I'm trying to add a 240V circuit to my breaker box. It looks as though there are enough "slots" on my breaker (2), but the metal doesn't extend all the way down. Do I have the space to do this?

EDIT: Adding additional pictures as requested.enter image description here Breaker Box

EDIT 2: Picture of the whole breaker box Breaker3

  • Can you get us a photo looking at this situation from below? Also, how big is this service/feeder, and how large is this 240V load you're adding? – ThreePhaseEel Apr 22 '17 at 15:49
  • Not sure what the whole breaker box is rated for. Trying to add 2x1500W 240V (12.5 amps total) to this circuit. – user264087 Apr 22 '17 at 17:41

Read my answer here that talks at length about what "spaces" are and how duplex breakers work.

It appears that you have one space left. Any 2-pole (240V) breaker needs to sit in 2 spaces so something special will have to be done. The article I linked should give you plenty of ideas, e.g. using a duplex breaker for two 120V circuits to free up a space.

If you expect to add any more circuits in the future, you may be better off just adding a sub-panel.

Lastly while you're in the panel you might look at a few minor problems. First, some of the white wires going into breakers are not neutrals. They should be taped or marked at both ends to indicate they are not actually neutrals. Second, it looks like too much bare wire is exposed on most of the wires going into the breakers, probably too much insulation was stripped (there's a "how much to strip" guide printed or embossed on the breaker.) It can be easily trimmed back.

  • Thanks! It appears a couple circuits are already duplex breakers (see the picture I've added above). One additional question: I don't see any main power switch anywhere on my breaker box, nor outside near my meter, though I haven't tried opening the meter up (there are a couple "one-way" locks -- not sure what the proper name for them is.) How should I go about shutting off the main power to do these replacements? – user264087 Apr 22 '17 at 18:00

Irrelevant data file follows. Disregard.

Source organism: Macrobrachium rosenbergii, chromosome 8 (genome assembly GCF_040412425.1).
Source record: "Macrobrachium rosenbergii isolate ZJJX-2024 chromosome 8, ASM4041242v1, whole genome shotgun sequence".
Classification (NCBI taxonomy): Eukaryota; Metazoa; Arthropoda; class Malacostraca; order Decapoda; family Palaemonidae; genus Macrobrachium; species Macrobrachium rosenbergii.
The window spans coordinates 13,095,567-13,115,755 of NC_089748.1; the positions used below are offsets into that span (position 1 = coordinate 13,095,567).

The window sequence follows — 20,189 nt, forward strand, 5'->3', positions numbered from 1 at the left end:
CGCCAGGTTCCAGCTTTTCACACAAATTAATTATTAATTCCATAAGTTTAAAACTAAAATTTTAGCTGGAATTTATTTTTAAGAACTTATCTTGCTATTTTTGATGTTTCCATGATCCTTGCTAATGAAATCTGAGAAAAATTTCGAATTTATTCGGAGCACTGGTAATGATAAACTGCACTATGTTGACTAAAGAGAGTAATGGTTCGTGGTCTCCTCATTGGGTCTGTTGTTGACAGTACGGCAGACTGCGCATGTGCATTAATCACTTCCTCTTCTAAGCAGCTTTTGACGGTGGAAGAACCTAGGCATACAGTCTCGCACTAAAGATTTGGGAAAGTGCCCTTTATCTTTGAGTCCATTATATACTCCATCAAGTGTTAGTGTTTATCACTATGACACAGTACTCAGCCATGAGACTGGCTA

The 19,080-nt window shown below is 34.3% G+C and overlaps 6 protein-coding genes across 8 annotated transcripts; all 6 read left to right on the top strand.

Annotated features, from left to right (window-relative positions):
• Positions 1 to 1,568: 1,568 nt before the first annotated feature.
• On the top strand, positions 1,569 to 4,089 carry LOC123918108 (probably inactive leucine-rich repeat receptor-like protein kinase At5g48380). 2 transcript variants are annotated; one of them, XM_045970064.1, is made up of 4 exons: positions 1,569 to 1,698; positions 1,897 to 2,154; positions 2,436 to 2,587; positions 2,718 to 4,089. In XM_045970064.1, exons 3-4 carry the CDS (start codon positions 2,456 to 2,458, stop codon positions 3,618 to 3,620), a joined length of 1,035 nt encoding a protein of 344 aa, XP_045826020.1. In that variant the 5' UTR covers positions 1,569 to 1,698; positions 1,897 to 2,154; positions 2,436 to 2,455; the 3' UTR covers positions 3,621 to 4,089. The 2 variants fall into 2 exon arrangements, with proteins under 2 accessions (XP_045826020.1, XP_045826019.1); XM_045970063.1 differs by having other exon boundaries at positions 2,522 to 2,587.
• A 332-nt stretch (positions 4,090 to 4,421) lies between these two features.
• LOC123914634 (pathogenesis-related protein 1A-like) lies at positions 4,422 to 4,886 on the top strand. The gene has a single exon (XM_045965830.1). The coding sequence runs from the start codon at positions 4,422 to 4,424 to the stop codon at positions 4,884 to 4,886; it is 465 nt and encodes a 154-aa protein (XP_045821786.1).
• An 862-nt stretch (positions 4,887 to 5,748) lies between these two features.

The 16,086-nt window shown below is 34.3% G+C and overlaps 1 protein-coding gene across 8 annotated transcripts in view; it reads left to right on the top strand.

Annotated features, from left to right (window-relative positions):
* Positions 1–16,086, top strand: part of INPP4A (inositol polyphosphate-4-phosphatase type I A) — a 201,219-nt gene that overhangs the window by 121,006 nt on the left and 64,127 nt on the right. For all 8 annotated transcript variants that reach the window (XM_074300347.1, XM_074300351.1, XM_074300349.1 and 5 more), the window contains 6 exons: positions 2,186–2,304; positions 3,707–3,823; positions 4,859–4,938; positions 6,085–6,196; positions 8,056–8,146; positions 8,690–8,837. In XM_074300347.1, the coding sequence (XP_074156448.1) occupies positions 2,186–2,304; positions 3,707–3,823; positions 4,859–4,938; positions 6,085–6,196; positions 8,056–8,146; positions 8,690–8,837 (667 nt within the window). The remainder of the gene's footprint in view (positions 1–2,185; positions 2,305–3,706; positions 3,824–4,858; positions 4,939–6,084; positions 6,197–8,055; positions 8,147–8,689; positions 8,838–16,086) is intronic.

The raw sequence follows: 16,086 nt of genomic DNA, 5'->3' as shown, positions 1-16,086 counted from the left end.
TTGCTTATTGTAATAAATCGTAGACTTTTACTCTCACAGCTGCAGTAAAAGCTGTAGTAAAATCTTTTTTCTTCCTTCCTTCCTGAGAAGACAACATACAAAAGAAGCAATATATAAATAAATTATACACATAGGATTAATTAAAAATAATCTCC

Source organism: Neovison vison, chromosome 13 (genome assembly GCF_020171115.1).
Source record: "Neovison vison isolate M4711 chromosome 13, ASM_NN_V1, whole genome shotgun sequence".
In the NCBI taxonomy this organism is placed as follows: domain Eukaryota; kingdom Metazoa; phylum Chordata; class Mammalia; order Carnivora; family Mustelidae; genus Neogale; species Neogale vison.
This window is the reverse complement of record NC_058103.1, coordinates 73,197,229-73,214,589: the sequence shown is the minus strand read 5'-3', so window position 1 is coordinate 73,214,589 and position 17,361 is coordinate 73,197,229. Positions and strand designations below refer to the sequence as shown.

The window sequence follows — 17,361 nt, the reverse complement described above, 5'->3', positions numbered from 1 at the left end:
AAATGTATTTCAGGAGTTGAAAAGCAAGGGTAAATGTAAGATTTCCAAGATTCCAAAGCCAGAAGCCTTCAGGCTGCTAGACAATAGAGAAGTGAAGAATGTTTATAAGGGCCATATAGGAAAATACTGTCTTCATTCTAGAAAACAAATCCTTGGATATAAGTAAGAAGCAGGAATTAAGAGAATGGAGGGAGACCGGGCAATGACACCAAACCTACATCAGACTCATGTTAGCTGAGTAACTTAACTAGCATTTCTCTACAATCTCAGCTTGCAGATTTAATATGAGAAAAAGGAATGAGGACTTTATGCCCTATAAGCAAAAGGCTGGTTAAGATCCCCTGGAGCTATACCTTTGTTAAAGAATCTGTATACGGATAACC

• Sorry, one additional question -- will the duplex breaker reduce the amount of load the two combined circuits can handle (i.e. previously, each circuit could handle 15A, now combined they can only handle 20A)? – user264087 Apr 22 '17 at 18:03
  • I see no duplex breakers at all. I see two AFCI breakers which need to also take neutral. All your breakers take 1 space except six 2-pole breakers which take two spaces obviously. This is a subpanel, notice how the neutrals and grounds are separated. There must be a main panel inside this building somewhere, if you can find the grounding rod/pipe strap, follow it! Don't break any meter seals, it's not there. Those breaker lugs that the breakers clip onto are obviously good for at least 60A... so a 15/15 will be able to draw the 30 it needs no prob. – Harper - Reinstate Monica Apr 23 '17 at 1:05
  • So it turns out that the main switch is on the outside of the house next to the meter. Does this mean that this is indeed a subpanel and the difference between ground and neutral is important? – user264087 Apr 23 '17 at 1:53
  • Also -- I've been trying to figure out which duplex breaker to buy. All of my current breakers are Siemens type "QP". I've heard of people saying that the Siemens Q2020 doesn't seem to work in their box. How would I be able to tell if mine accepts tandem breakers? – user264087 Apr 23 '17 at 4:50

You only have a single space left, but you need two adjacent spaces to get 240V.

What you can do is replace two of the single-pole 15A breaker with a tandem 2-pole 15A breaker

enter image description here

This fits in a single space, but is two separate circuits.

  1. Replace the bottom two 15A breakers on the left side with a 15A tandem
  2. Move the 30A 240V at the bottom left up one space
  3. Install a new 240V circuit in the bottom two spaces

enter image description here

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